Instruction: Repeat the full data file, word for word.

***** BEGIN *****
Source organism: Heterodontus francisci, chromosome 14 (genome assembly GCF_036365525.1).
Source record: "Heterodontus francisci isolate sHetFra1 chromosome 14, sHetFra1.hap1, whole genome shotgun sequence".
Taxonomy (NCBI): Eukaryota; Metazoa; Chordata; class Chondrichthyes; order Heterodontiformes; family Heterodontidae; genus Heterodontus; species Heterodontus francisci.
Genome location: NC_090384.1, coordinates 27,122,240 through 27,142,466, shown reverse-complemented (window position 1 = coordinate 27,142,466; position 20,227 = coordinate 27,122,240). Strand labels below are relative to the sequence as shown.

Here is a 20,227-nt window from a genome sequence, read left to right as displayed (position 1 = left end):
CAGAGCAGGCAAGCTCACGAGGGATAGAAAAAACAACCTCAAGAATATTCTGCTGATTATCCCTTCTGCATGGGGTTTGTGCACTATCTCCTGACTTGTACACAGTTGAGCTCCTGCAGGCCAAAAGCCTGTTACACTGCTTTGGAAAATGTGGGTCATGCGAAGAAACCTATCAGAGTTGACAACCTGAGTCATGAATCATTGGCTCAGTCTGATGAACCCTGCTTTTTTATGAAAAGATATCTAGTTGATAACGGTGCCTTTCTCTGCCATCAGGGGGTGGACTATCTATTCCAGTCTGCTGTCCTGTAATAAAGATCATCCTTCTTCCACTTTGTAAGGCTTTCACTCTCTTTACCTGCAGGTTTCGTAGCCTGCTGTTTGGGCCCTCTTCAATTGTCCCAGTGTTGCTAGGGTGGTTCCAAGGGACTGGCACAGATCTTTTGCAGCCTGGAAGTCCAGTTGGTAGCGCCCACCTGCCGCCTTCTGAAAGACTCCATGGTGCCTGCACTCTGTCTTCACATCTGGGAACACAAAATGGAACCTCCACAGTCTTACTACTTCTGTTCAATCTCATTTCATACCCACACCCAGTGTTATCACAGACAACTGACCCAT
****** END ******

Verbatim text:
Source organism: Heterodontus francisci, chromosome 14 (genome assembly GCF_036365525.1).
Source record: "Heterodontus francisci isolate sHetFra1 chromosome 14, sHetFra1.hap1, whole genome shotgun sequence".
Taxonomy (NCBI): Eukaryota; Metazoa; Chordata; class Chondrichthyes; order Heterodontiformes; family Heterodontidae; genus Heterodontus; species Heterodontus francisci.
Genome location: NC_090384.1, coordinates 27,122,240 through 27,142,466, shown reverse-complemented (window position 1 = coordinate 27,142,466; position 20,227 = coordinate 27,122,240). Strand labels below are relative to the sequence as shown.

Here is a 20,227-nt window from a genome sequence, read left to right as displayed (position 1 = left end):
CAGAGCAGGCAAGCTCACGAGGGATAGAAAAAACAACCTCAAGAATATTCTGCTGATTATCCCTTCTGCATGGGGTTTGTGCACTATCTCCTGACTTGTACACAGTTGAGCTCCTGCAGGCCAAAAGCCTGTTACACTGCTTTGGAAAATGTGGGTCATGCGAAGAAACCTATCAGAGTTGACAACCTGAGTCATGAATCATTGGCTCAGTCTGATGAACCCTGCTTTTTTATGAAAAGATATCTAGTTGATAACGGTGCCTTTCTCTGCCATCAGGGGGTGGACTATCTATTCCAGTCTGCTGTCCTGTAATAAAGATCATCCTTCTTCCACTTTGTAAGGCTTTCACTCTCTTTACCTGCAGGTTTCGTAGCCTGCTGTTTGGGCCCTCTTCAATTGTCCCAGTGTTGCTAGGGTGGTTCCAAGGGACTGGCACAGATCTTTTGCAGCCTGGAAGTCCAGTTGGTAGCGCCCACCTGCCGCCTTCTGAAAGACTCCATGGTGCCTGCACTCTGTCTTCACATCTGGGAACACAAAATGGAACCTCCACAGTCTTACTACTTCTGTTCAATCTCATTTCATACCCACACCCAGTGTTATCACAGACAACTGACCCAT